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Re: [ontolog-forum] The Society of Mind as Internet platform

To: ontolog-forum@xxxxxxxxxxxxxxxx
From: John F Sowa <sowa@xxxxxxxxxxx>
Date: Fri, 31 May 2013 18:28:29 -0400
Message-id: <51A9240D.1020207@xxxxxxxxxxx>
On 5/31/2013 2:00 PM, Michael Brunnbauer wrote:
> Maybe you see everything too much in the context of AI? Ontologies and
> the Semantic Web can be judged outside of this context too.    (01)

I worked at IBM for 30 years, sometimes in research and sometimes in
development.  I don't believe that there are any "natural" boundaries
between different branches of computer science and systems. Or between
theoretical and applied comp. sci.  Or between computer applications
in any field and non-computational studies in the same field.    (02)

MB
> This report seems to be written to appease as many people as possible
> so it is no wonder that some people were disappointed.    (03)

Tim Berners-Lee had the vision to call his little project at CERN the
World Wide Web.  Many people thought that name was far too ambitious
for such a small project.  But the project rapidly grew to the point
where it proved him right. The DAML proposal is consistent with the
book he published in 1999.  Following is a quotation from it:    (04)

TB-L
> I have a dream for the Web [in which computers] become capable of analyzing
> all the data on the Web  the content, links, and transactions between people
> and computers. A "Semantic Web", which makes this possible, has yet to emerge,
> but when it does, the day-to-day mechanisms of trade, bureaucracy and our 
>daily
> lives will be handled by machines talking to machines. The "intelligent 
>agents"
> people have touted for ages will finally materialize.    (05)

The W3C was founded as a *result* of Tim's success.  He was the director
of the W3C, his book was very widely read, and DARPA would give him the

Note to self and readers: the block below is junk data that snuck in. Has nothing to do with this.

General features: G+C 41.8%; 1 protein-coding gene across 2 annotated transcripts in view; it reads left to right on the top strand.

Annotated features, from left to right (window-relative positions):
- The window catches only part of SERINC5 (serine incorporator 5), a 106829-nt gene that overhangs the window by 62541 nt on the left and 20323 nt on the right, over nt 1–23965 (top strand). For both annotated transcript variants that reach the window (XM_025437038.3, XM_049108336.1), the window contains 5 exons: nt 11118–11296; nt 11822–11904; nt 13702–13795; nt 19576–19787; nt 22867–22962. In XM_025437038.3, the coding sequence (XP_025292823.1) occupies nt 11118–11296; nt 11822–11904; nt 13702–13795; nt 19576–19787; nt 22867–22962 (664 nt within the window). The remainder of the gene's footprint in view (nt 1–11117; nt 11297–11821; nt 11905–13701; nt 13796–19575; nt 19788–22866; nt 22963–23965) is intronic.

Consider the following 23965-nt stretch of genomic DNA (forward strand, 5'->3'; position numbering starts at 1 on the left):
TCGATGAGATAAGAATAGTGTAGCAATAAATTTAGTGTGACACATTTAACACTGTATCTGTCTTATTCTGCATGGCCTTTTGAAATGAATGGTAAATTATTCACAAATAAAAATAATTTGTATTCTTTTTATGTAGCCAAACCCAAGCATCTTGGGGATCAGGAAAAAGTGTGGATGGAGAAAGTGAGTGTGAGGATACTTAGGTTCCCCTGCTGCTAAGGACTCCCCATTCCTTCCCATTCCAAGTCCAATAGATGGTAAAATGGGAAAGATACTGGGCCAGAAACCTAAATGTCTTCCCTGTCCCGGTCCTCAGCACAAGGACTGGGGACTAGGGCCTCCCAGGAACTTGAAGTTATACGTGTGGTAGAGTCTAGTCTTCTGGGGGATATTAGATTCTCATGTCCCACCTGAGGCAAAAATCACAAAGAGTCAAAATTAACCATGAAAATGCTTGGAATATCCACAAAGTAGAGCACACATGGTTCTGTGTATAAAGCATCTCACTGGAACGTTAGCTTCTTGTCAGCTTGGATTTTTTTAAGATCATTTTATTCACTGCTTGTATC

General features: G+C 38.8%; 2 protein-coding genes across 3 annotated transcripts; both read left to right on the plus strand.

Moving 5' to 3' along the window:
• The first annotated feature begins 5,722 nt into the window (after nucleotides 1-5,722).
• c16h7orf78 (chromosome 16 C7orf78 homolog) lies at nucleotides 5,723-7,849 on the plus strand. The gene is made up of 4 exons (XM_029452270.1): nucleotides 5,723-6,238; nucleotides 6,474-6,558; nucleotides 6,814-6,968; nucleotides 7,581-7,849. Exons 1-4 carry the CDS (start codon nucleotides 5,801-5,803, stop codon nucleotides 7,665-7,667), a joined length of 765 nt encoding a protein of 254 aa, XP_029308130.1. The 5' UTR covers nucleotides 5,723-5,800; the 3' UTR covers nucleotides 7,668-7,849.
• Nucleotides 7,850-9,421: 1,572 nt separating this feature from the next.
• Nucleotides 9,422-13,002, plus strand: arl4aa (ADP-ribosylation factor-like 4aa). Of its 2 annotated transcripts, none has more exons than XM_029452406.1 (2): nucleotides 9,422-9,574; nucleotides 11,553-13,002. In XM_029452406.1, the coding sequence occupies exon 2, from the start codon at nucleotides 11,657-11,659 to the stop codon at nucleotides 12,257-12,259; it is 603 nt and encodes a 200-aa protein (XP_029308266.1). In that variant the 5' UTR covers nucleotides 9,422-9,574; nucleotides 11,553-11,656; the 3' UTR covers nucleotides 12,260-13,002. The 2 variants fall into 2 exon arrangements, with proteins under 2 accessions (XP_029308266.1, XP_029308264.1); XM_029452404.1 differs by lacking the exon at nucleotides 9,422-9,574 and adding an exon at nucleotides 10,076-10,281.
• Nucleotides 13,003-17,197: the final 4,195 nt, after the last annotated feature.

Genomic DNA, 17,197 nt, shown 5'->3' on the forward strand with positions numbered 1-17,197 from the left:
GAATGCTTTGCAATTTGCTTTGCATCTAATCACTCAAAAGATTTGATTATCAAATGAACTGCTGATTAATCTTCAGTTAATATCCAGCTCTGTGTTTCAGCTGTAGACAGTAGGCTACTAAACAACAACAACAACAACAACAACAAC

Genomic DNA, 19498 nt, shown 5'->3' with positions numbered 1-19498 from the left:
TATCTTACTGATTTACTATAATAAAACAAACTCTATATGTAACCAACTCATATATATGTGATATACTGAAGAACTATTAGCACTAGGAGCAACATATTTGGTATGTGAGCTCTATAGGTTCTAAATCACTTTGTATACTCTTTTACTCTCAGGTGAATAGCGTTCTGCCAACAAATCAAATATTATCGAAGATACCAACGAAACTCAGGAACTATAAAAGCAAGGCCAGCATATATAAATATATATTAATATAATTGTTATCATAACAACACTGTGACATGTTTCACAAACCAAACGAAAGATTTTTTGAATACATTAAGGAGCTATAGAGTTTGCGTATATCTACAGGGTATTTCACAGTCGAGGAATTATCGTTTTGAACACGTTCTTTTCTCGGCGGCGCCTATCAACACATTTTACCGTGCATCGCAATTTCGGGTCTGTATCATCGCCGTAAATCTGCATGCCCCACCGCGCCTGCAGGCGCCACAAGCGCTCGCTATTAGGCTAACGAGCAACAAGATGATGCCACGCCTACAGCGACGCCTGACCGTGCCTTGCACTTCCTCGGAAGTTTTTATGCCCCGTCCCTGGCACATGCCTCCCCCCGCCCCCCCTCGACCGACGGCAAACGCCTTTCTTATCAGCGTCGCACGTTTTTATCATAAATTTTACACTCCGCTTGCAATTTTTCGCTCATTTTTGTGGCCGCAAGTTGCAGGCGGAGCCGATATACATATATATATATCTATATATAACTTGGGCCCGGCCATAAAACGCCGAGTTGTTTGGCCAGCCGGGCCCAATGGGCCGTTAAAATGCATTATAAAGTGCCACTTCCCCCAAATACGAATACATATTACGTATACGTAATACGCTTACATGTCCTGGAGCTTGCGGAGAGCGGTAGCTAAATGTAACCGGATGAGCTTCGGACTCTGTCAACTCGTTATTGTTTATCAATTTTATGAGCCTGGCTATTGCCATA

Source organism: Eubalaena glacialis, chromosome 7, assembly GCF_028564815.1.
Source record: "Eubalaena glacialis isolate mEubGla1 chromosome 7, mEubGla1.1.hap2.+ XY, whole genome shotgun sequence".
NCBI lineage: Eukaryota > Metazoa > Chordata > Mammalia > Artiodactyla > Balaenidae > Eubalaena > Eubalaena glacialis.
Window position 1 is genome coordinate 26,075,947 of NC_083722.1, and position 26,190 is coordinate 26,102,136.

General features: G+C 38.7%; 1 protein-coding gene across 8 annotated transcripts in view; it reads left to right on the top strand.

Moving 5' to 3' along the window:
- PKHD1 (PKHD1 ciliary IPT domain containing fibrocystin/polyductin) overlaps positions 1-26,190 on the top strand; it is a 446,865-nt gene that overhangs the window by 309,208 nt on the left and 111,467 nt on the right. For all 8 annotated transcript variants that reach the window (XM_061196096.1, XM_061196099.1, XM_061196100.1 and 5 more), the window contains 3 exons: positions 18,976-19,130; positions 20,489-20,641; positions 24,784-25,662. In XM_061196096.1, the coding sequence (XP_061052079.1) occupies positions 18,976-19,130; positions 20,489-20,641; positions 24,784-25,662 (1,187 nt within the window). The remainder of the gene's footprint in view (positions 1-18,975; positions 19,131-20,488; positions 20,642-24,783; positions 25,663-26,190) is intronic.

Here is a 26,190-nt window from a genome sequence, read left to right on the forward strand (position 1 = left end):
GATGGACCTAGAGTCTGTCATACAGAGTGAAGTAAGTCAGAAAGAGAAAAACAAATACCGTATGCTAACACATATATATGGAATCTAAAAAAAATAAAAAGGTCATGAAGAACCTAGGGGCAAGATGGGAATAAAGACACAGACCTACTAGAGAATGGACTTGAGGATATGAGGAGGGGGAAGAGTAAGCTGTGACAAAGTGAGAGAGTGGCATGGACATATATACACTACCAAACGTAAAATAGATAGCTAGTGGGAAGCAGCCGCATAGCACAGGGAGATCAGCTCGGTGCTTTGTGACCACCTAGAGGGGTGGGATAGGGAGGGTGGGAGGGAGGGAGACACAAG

funding for anything he promised to do.    (06)

MB
> Considering the [unrightful] reputation of failure AI has in the public,
> I am not surprised the the W3C did not concentrate on that aspect.    (07)

Jim Hendler, who had been working in AI for his whole career, had taken
a leave of absence for two years to work at DARPA.  Tim did not need
to ask the W3C for permission, and Jim's support was certain.  After
the proposal was approved, DARPA (and Jim) expected the DAML project
to implement what Tim wrote in the original report.    (08)

MB
> I cannot find something about agents discovering other agents via formal
> service descriptions in the report.    (09)

Look at the citations. KQML (Knowledge Query and Manipulation Language)
was the primary source of ideas for the agents. See the KQML web site:    (010)

    http://www.csee.umbc.edu/csee/research/kqml/papers/
    KQML Papers and Presentations    (011)

Jim Hendler and the anonymous reviewers who approved the DARPA project
expected Tim (and his colleagues) to implement that proposal.  In fact,
Jim was a coauthor of the May 2001 article about the Semantic Web:    (012)

http://www-sop.inria.fr/acacia/cours/essi2006/Scientific%20American_%20Feature%20Article_%20The%20Semantic%20Web_%20May%202001.pdf    (013)

This article is consistent with the DAML proposal of 2000, but *not*
with the DAML final report.  Although it is written for a non-technical
audience, it highlights agents, and it does not breathe a word about
that totally misleading and irrelevant term *decidability*.    (014)

John    (015)

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